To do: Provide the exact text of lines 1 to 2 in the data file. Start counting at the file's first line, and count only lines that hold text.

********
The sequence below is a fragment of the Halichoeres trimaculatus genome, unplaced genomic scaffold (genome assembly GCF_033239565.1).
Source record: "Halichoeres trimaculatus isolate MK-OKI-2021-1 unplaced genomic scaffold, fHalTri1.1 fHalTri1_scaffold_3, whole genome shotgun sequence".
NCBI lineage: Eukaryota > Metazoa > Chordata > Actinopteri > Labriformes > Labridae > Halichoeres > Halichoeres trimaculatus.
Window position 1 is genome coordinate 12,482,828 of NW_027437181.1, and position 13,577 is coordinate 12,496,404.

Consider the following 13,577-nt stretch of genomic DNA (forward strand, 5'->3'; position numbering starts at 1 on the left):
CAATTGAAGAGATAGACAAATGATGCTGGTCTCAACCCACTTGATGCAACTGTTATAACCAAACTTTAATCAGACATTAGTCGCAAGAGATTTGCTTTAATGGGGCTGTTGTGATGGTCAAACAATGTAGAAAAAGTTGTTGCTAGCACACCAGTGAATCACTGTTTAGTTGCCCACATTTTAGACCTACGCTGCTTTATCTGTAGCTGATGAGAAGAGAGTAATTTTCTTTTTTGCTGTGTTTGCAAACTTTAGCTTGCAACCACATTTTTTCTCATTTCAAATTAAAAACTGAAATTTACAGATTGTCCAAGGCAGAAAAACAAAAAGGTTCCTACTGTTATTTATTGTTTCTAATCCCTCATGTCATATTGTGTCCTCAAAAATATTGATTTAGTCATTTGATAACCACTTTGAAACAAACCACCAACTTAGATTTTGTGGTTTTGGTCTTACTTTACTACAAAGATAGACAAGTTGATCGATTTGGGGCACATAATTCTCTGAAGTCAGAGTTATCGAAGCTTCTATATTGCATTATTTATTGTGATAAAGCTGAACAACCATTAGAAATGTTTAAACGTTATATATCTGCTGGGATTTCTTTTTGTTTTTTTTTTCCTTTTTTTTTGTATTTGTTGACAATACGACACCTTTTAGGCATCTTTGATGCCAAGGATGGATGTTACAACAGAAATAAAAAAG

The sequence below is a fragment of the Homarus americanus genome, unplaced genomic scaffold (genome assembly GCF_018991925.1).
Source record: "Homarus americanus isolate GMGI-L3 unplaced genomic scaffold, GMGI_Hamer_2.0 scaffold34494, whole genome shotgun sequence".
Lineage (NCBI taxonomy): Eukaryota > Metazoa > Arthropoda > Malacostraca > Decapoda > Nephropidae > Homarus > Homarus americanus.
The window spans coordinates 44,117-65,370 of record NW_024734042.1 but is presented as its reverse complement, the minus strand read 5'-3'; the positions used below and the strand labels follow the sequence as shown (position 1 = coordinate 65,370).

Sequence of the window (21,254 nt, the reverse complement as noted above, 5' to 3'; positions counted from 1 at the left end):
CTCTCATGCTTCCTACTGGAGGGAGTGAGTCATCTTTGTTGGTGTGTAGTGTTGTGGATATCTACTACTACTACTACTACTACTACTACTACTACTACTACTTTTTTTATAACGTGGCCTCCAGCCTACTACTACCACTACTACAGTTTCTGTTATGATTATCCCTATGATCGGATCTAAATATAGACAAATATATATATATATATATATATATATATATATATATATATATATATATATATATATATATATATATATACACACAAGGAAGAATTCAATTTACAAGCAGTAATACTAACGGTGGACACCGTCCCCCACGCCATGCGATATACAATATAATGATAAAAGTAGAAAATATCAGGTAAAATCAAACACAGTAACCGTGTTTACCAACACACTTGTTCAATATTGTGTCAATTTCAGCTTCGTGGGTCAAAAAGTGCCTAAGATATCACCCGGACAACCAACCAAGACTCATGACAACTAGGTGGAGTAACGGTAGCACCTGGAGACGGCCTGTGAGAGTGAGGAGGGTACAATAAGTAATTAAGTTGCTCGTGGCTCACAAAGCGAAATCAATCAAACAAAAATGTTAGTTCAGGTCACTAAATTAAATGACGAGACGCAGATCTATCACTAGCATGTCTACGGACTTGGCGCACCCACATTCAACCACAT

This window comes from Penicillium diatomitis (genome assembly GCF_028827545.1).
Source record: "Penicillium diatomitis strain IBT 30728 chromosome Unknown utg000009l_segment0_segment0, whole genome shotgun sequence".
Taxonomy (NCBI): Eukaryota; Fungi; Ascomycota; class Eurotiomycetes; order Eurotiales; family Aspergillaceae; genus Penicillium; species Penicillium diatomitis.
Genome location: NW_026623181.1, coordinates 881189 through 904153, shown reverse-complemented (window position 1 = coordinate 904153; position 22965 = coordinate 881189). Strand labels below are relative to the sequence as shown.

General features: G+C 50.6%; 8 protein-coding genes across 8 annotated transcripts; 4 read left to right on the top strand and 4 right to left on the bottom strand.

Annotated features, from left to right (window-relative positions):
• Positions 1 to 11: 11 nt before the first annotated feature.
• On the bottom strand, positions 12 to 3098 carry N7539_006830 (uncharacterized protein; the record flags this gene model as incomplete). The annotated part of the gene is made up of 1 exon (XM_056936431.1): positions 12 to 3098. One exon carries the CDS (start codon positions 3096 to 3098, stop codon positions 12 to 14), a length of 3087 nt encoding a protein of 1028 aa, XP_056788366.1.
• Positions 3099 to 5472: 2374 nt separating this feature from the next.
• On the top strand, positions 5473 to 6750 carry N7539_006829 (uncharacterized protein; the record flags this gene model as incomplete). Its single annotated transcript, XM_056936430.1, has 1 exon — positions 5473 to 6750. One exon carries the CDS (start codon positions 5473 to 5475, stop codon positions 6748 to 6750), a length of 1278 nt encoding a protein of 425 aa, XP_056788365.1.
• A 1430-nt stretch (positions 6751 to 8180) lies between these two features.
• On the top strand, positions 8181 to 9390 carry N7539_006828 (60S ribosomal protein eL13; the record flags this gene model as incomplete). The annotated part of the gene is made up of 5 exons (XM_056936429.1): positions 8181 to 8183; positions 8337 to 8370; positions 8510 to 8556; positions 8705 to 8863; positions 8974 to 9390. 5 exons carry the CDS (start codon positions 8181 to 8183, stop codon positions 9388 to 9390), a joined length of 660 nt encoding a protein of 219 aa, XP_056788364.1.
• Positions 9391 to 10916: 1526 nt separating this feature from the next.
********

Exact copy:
The sequence below is a fragment of the Halichoeres trimaculatus genome, unplaced genomic scaffold (genome assembly GCF_033239565.1).
Source record: "Halichoeres trimaculatus isolate MK-OKI-2021-1 unplaced genomic scaffold, fHalTri1.1 fHalTri1_scaffold_3, whole genome shotgun sequence".